In contrast, the famous cartoons from the site Hyperbole and a Half would not have been likely to gain traction if author Allie Brosh had crafted classically beautiful drawings. The rough, scrappy pictures she created fit the underdog vibe of the site perfectly, and undoubtedly played a large part in its viral success. Her cartoons may not be "excellent" in terms of being placed in a fine art museum, but they're excellent for her particular style.
4. Get the right length
Every now and then I come across an idea that seems like it really should have gone viral, but didn't. Very often, the problem comes down to length. To use the example from #1, if that mom had made a 20 minute video of her kids lip syncing Gotye, it wouldn't have worked. There's only enough "it" factor there for a four-minute clip. Go the ___ to Sleep was the right length as a short "children"'s book, whereas The Shack, the explosively popular book that went viral a few years back, required more length to develop the ideas it contained. Most often, though, if there's a problem, it's that it's too long.
If you thought you had an exciting idea but it doesn't seem to be panning out now that you're putting it together, consider cutting the length. It could be that there is still something good there, but that it doesn't have quite the oomph to make it worth the time investment that you're requiring from your audience.
5. Use the no-fail viral litmus test
When my friends and I were creating content for that website, we used what we called the "You're Welcome" litmus test to check the viral potential of our work: If we had to ask friends to promote it, we knew it would never take off. If this wasn't something that they would love so much that they'd blast out to their own contacts, without us having to ask, then there was no chance this thing would go viral. But when we'd created something that was so funny or interesting or beautiful that we were enjoying the heck out of it ourselves -- when we were so sure that our other friends would like it that we could have sent them the link with the subject, You're welcome -- we knew we had a hit. Every now and then we had that feeling about a project that didn't take off; but every project that took off passed the "You're Welcome" litmus test.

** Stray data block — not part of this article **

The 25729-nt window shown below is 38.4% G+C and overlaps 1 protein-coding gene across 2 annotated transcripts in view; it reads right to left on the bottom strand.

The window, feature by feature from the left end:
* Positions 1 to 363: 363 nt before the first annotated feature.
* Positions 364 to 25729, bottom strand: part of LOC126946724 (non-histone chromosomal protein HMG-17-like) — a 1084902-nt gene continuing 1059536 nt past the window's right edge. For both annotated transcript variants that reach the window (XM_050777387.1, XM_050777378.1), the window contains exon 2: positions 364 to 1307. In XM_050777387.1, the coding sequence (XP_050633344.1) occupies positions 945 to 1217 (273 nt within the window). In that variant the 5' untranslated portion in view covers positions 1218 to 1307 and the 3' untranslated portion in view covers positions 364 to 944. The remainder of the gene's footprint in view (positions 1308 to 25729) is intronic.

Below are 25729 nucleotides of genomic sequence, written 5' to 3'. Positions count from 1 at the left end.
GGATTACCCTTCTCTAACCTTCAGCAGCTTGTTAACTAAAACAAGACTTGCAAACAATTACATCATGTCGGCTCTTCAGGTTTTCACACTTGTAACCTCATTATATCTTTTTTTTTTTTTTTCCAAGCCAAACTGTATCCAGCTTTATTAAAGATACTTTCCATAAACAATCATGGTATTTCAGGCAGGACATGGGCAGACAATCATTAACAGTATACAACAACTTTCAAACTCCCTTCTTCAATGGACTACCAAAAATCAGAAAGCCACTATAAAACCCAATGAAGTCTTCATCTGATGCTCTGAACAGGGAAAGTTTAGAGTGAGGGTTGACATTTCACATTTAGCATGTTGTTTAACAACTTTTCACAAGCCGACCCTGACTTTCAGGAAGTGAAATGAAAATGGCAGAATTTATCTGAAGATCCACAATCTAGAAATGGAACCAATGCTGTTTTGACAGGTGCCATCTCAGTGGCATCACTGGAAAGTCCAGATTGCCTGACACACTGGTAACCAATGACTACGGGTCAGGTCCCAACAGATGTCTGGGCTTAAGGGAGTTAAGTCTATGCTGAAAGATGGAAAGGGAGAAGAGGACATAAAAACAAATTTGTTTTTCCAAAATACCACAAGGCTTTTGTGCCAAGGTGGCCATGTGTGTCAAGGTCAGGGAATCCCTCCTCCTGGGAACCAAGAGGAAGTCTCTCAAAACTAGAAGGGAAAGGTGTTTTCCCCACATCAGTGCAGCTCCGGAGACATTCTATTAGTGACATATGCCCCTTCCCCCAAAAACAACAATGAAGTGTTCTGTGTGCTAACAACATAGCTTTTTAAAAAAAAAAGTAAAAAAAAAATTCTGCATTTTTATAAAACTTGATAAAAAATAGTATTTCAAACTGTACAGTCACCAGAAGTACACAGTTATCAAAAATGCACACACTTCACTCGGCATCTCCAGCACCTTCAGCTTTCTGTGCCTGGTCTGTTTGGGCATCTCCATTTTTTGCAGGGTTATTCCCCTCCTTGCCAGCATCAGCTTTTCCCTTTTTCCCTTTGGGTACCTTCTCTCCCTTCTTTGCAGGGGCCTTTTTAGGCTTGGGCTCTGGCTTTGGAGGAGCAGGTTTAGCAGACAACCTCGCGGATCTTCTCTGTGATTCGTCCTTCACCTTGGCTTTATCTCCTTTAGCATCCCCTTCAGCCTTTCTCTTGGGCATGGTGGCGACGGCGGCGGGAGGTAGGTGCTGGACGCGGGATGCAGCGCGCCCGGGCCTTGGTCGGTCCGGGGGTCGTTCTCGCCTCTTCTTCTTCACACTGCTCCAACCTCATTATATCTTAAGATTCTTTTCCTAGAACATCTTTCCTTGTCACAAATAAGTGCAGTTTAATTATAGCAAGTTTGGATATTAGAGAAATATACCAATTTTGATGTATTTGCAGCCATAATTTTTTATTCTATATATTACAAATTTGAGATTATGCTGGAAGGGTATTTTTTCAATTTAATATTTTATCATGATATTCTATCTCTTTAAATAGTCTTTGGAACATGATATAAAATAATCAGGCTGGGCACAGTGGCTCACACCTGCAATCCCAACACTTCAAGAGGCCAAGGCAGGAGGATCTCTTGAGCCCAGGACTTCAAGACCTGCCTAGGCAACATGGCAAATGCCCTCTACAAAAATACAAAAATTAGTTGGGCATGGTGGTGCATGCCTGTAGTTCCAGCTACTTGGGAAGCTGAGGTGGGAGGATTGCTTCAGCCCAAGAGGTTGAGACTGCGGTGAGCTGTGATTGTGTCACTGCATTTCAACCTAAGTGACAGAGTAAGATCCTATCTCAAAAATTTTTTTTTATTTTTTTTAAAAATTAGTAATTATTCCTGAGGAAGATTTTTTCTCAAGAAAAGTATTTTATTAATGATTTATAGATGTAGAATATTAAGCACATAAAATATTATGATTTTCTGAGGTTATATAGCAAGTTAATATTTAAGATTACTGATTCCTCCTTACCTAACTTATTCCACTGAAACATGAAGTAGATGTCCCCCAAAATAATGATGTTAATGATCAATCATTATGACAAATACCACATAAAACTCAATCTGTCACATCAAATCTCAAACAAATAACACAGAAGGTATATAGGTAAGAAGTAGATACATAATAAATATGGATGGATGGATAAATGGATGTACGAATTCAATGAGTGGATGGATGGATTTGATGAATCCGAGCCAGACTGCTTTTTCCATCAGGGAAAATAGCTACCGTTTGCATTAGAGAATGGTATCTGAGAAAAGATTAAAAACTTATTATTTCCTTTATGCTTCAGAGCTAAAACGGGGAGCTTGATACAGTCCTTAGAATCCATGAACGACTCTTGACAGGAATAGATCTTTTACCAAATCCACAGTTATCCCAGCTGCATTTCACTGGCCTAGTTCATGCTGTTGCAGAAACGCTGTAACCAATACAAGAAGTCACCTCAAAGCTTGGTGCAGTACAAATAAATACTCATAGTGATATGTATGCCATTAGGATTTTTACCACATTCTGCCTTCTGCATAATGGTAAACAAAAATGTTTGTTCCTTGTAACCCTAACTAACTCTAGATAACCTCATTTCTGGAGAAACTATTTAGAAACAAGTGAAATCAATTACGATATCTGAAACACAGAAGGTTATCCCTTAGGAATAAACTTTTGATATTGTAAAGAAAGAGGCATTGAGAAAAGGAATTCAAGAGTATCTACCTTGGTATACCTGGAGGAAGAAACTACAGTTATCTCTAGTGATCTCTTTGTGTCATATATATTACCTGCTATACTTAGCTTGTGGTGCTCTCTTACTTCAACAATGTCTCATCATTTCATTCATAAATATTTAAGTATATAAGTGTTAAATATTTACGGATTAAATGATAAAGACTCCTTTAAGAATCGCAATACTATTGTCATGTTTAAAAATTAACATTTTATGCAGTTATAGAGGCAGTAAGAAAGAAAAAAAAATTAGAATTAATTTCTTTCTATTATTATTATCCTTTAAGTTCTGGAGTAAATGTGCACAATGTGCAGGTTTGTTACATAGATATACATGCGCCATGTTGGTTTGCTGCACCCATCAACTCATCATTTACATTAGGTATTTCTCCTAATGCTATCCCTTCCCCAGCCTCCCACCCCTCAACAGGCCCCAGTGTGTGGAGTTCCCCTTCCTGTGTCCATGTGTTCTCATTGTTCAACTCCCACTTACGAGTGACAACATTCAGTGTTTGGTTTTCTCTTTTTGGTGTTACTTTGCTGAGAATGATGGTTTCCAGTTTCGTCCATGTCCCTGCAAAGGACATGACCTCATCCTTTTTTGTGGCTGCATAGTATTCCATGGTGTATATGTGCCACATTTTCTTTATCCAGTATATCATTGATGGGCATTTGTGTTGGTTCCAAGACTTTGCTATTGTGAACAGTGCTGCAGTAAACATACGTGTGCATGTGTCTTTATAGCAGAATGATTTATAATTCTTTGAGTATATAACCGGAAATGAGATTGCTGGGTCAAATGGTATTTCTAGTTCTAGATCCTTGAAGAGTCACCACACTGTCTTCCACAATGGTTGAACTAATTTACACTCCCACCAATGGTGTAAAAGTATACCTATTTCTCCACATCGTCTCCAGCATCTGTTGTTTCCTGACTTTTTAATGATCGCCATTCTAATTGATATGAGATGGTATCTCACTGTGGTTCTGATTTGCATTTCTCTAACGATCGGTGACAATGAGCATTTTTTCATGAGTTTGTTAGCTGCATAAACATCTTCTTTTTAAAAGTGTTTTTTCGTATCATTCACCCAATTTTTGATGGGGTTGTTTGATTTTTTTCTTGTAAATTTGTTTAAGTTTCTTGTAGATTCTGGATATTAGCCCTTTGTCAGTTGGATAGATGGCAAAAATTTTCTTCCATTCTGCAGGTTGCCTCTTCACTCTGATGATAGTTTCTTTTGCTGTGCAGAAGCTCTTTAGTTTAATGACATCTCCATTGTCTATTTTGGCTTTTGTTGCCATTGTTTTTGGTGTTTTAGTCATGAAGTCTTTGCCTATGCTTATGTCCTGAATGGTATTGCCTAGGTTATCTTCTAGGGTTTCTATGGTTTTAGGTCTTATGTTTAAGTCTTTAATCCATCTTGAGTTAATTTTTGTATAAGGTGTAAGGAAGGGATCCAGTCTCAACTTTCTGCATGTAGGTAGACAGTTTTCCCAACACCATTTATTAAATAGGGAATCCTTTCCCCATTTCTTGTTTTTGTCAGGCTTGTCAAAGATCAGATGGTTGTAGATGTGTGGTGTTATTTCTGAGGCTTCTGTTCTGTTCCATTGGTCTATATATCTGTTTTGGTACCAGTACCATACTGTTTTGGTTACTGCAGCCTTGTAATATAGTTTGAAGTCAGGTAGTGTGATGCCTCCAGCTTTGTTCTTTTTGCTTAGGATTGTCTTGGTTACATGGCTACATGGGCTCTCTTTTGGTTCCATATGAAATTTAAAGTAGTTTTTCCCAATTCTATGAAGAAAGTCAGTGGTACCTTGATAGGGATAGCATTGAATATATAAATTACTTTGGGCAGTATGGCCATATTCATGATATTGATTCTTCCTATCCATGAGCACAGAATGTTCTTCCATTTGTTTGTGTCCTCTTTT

6. Don't give up
Getting a project to go viral is not an exact science. There were times when my friends and I would rub our hands together in anticipation, waiting for the inevitable deluge of pageviews to begin, only to have it fizzle out. That was always frustrating, but it was always only a matter of time until another one succeeded.
The key is to not give up. If you keep generating unique, energy-filled ideas, and keep putting them out there fearlessly, it's only a matter of time until one of your projects goes viral.